Can Ducks See Underwater?

Can Ducks See Underwater

A majority of duck species have no problem with seeing underwater. 

Anatomically speaking, ducks have a third eyelid that protects their eyes whenever they go for a dive. Unlike our eyelids that prevent us from seeing once we close our eyes, this third eyelid allows ducks to see even when it’s closed. 

Additionally, a study revealed that some duck species can even constrict their pupils whenever they go for a swim. This not only prevents water from getting inside their eyes but also helps them navigate the waters with ease.

Can Ducks See Forward?

It’s interesting to note that while ducks have eyes on their sides, they can still see what’s ahead of them – even from a notable distance. This goes to show that ducks are among the species of birds with the best eyesight. 

What Does a Duck’s Vision Look Like?

What Does a Duck’s Vision Look Like

A duck’s vision is both vivid and panoramic. With all this talk about how amazing a duck’s eyesight can be, we are all curious as to what a duck’s vision might look like. 

To give you an idea, the positioning of each eye gives a duck a panoramic view of its surroundings. In the daytime, they have a clear view of what’s around them, allowing them to detect even the slightest of motions, that’s how clear their vision is. 

Also, we have to factor in that some colors are more vivid while others will look more muted. Both these factors paint us a picture that ducks can see a wide view of the world with impressive clarity and a lot of colors.

Do Ducks Have 360 Vision?

Most duck species have 360-degree vision. Again owing to the side-positioning of their eyes, most ducks enjoy an all-around view of their surroundings. 

A study has revealed that the mallard duck, which is the ancestor of most domestic ducks, has a 360-degree horizontal visual coverage. As for the rest of the duck species, they enjoy an almost 360-degree vision at around 340 degrees.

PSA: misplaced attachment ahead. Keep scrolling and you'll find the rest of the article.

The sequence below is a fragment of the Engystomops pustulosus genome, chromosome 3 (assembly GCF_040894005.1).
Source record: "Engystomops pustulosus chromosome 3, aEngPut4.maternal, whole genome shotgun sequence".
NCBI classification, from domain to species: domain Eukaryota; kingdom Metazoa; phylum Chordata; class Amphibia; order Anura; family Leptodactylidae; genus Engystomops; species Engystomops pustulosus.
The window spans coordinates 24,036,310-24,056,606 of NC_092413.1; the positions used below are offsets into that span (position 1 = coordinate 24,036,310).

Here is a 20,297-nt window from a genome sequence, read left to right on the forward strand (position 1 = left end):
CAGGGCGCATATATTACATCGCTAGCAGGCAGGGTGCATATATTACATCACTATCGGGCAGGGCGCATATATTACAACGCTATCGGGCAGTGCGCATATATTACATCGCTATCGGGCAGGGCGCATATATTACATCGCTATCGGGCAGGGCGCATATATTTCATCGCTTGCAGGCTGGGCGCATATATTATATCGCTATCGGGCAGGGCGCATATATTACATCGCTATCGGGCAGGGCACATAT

Thanks to this impressive feature, ducks can easily determine when a predator is nearby and escape accordingly. 

Can Ducks Recognize Human Faces?

Can Ducks Recognize Human Faces

You’d be surprised to know that ducks can recognize human faces. And to some extent, some can even recognize voices and commands. This is great news for people who have been raising ducks as pets. 

What Causes Blindness in Ducks?

Injury, vitamin deficiency, and age are some of the factors that cause blindness in ducks. Ducks can go blind if their eye has been pecked by another duck or bird, or if it has been infected by a bacteria. 

In other instances, ducks can also go blind because of old age, especially if they are genetically prone to developing cataracts. There are also cases of ducks going blind because of fungal infections and vitamin deficiencies. 

Overall, make sure that your ducks are always healthy and safe to keep them from going blind. 

Frequently Asked Questions

What Type of Vision Do Ducks Have?

Ducks have what is called monocular vision. This means that each eye is used to view its surroundings separately, owing to being positioned on opposing sides of a duck’s head. This is in contrast to binocular vision, which means both eyes are used to look at the same surroundings simultaneously.

Do Ducks Have Memories?

One of the most interesting things you’ll learn about ducks is that they have memories. While ducks do not have short-term memories, they are capable of remembering details if it means improving their chance of survival. 

Thus, if you have been nice to a duck, they will remember you for being nice to them. Inversely, ducks will always remember to avoid predators. That’s how they use their memories to survive. 


Although limited, ducks can see a variety of colors to help them successfully navigate and find food. While their vision is not as sharp once it grows dark, this does not discount the fact that they have amazing visual capabilities. And the fact that they can recognize faces also makes them quite the unique species. 

List of Sources


Molecular Basis of Tactile Specialization in the Duck Bill

Total Panoramic Vision in the Mallard Duck, Anas Platyrhynchos

Colour Preferences and Colour Vision in Poultry Chicks